If the 6:45 am meeting to go on our hike had seemed painfully early to Jamie, our planned departure from Isla Providencia was at a savage 5:45 am. The passage between the islands is about 60 miles and good light is important for negotiating the entrance to the anchorage at San Andrés. We set off as the sun was rising behind some clouds and found that our small flotilla included a fourth boat, the Swiss vessel, Riga II. With steady NE trade winds of 10-15 knots we had an excellent beam-reach sail to the south in 6-8 ft seas. Even though we initially lead the group, Sea Star soon plowed ahead and by the time we started to see San Andrés looming on the hazy horizon, they were already preparing to turn into the channel that leads to the harbor. Although the harbor is at the northeast corner of the 7 mile-long island (it is less than 2 miles from east to west), it is protected by a reef that runs about half way down the east side of the island. Thus, the port can only be approached by passing about 3 miles to its south and then rounding the reef and returning northwest through the well marked channel.
San Andrés is much lower in average elevation than Providencia so it is not as striking to see on the horizon but there are several charming, palm-covered islands on the approach that suggest why it is such a popular tourist destination. And popular it is. San Andrés is to mainland Colombia what Hawaii is to the mainland US and as soon as we could see the town this was evident in the shape of many multistory buildings and busy beaches. Large jet planes destined for Colombia or Central America rose from the substantial airport and as soon as one was inside the reef, small boats and jet-skis were buzzing around between the smaller cays. The atmosphere in town was much like Nassau when the cruise ships are in port and the occupants of the half-dozen anchored cruising boats were of minor consequence to the residents compared to the hotels full of visitors.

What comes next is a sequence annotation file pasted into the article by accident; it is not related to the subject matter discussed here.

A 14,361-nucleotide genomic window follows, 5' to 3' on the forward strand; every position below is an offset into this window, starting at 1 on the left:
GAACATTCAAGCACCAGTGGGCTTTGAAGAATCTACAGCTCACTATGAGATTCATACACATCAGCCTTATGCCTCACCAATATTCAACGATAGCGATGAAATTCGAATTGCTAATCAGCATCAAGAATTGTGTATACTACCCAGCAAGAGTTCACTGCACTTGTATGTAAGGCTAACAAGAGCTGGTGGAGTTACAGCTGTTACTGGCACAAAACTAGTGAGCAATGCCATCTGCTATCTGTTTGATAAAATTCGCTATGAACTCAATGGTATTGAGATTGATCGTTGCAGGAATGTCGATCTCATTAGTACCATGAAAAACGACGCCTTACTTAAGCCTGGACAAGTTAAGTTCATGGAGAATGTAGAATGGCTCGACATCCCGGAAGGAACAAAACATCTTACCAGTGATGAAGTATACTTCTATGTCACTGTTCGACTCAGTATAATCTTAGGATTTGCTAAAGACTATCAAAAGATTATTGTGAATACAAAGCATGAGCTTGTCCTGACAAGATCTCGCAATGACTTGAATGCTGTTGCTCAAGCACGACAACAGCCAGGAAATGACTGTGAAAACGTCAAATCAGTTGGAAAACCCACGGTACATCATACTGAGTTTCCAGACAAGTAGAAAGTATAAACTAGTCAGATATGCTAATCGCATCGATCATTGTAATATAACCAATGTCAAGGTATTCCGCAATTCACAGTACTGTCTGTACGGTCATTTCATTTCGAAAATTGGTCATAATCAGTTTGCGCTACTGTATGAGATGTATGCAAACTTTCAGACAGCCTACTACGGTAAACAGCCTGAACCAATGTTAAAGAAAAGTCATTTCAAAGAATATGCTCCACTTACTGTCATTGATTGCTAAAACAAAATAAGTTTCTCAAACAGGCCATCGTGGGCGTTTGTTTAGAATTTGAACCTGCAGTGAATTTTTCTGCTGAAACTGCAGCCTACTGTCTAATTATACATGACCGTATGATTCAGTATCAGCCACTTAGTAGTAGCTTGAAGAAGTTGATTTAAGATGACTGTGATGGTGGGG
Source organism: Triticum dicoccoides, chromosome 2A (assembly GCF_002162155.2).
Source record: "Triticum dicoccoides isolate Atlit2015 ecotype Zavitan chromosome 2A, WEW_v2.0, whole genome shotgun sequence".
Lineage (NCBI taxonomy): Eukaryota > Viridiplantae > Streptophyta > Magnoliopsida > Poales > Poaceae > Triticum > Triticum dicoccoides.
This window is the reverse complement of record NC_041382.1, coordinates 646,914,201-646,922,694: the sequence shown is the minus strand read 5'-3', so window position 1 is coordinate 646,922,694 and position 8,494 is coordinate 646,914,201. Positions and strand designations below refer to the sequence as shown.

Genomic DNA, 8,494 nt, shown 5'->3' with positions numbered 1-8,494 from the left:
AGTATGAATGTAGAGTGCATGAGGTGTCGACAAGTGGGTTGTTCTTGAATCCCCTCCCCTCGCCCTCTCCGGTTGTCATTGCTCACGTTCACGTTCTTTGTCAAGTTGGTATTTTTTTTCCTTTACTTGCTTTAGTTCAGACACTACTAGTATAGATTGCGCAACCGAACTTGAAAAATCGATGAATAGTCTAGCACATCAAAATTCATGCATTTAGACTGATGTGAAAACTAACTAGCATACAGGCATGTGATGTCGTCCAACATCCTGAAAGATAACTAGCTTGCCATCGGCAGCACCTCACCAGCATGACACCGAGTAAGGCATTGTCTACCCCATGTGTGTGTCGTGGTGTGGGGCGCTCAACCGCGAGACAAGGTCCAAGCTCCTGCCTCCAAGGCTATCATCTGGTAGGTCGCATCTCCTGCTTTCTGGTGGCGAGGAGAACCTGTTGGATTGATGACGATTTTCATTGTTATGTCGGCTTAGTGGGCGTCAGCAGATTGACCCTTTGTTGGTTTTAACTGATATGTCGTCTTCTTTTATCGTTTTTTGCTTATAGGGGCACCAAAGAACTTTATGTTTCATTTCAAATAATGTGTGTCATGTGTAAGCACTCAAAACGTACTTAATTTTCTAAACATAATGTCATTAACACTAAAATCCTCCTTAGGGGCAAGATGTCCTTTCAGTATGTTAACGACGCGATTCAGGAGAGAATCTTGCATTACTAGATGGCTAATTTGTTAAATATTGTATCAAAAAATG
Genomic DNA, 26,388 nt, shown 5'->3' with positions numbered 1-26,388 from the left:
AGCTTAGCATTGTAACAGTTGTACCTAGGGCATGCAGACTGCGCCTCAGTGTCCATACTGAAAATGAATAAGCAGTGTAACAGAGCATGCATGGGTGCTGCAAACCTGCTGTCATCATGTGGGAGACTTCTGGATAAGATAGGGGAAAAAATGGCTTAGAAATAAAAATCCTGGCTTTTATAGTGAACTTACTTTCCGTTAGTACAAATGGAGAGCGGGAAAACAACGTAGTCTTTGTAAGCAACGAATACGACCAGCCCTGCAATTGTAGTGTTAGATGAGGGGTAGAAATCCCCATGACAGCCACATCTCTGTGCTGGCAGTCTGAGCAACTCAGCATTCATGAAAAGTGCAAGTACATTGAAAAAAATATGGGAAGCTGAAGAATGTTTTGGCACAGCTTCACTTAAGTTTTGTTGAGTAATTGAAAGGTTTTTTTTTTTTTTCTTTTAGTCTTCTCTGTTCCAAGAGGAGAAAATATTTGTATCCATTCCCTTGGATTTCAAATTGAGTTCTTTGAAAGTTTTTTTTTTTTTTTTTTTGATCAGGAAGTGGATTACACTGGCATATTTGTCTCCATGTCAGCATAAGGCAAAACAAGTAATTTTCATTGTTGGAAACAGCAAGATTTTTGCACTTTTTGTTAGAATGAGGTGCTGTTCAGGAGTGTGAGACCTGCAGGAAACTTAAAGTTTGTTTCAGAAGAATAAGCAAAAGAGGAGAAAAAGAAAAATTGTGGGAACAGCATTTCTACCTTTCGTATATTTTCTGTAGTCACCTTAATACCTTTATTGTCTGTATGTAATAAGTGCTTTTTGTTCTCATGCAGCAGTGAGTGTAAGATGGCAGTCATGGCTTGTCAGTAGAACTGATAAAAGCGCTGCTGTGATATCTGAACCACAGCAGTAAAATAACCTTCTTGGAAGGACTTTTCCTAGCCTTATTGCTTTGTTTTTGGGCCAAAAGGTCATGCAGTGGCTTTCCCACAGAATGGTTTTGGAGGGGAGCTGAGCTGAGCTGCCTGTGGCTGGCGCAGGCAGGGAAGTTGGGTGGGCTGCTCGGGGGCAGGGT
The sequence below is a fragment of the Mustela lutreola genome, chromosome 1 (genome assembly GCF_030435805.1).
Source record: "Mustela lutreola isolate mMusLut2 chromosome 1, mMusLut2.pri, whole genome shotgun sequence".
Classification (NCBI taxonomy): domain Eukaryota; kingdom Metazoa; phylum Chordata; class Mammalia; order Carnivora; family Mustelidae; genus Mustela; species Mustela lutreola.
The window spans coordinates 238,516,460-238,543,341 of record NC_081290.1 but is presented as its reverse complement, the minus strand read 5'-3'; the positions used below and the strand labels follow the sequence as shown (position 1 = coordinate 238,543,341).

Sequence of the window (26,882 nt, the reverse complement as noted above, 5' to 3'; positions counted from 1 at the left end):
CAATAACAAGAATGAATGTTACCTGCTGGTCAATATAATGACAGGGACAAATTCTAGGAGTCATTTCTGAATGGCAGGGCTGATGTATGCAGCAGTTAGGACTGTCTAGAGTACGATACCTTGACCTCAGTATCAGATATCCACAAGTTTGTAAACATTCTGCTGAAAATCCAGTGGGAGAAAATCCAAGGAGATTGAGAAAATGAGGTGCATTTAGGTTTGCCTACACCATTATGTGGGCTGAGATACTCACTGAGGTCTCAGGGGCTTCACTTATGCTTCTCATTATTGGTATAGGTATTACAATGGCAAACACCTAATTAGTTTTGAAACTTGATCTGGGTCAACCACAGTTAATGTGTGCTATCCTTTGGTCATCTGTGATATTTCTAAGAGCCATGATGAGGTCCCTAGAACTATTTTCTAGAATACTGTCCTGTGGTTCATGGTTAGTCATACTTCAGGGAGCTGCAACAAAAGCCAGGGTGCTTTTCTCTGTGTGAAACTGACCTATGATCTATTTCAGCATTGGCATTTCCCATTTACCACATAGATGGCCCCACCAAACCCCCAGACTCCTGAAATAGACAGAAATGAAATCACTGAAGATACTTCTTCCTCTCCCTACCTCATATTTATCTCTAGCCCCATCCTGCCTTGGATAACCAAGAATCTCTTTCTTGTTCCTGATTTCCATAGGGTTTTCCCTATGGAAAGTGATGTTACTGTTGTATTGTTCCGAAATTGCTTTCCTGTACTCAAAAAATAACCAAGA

So other than their locations in the SW Caribbean, there appear to be few similarities between Providencia and San Andrés. The islands share a common history which included colonization by English Puritans in 1629 and later by planters and woodcutters who brought slaves from Jamaica. Spain was awarded the islands in 1786 but in 1821 they became part of Colombia. Until the 1980s, there was little input from the mainland Colombian government and the residents remained English-speaking. More recently, however, the schools were required to start teaching in Spanish so it was interesting that in Providencia older people are likely to talk in English whereas some of the younger people cannot. In San Andrés, the influence of so many tourists, particularly from mainland Colombia, made it seem that Spanish was more widely spoken, although street vendors would certainly switch to English if their Spanish chatter did not elicit a response.
In addition to the hotels, other notable features seen as one approaches San Andrés are the several large wrecks sitting high on the reef. In various states of disintegration, these forlorn ships testify to the dangers of the breaking waves that lick all around the east side of the island. We listened with interest as Dan explained on the VHF radio where the channel started and that it was clearly marked. We also heard him being questioned by some port officials who were following him into the channel in a small boat. Their questions were all in Spanish and Dan did an excellent job of understanding and responding with the requested information about the boat, his papers, and his last port of entry. Expecting to receive the same interrogation, we wrote down his answers and practiced a few relevant sentences.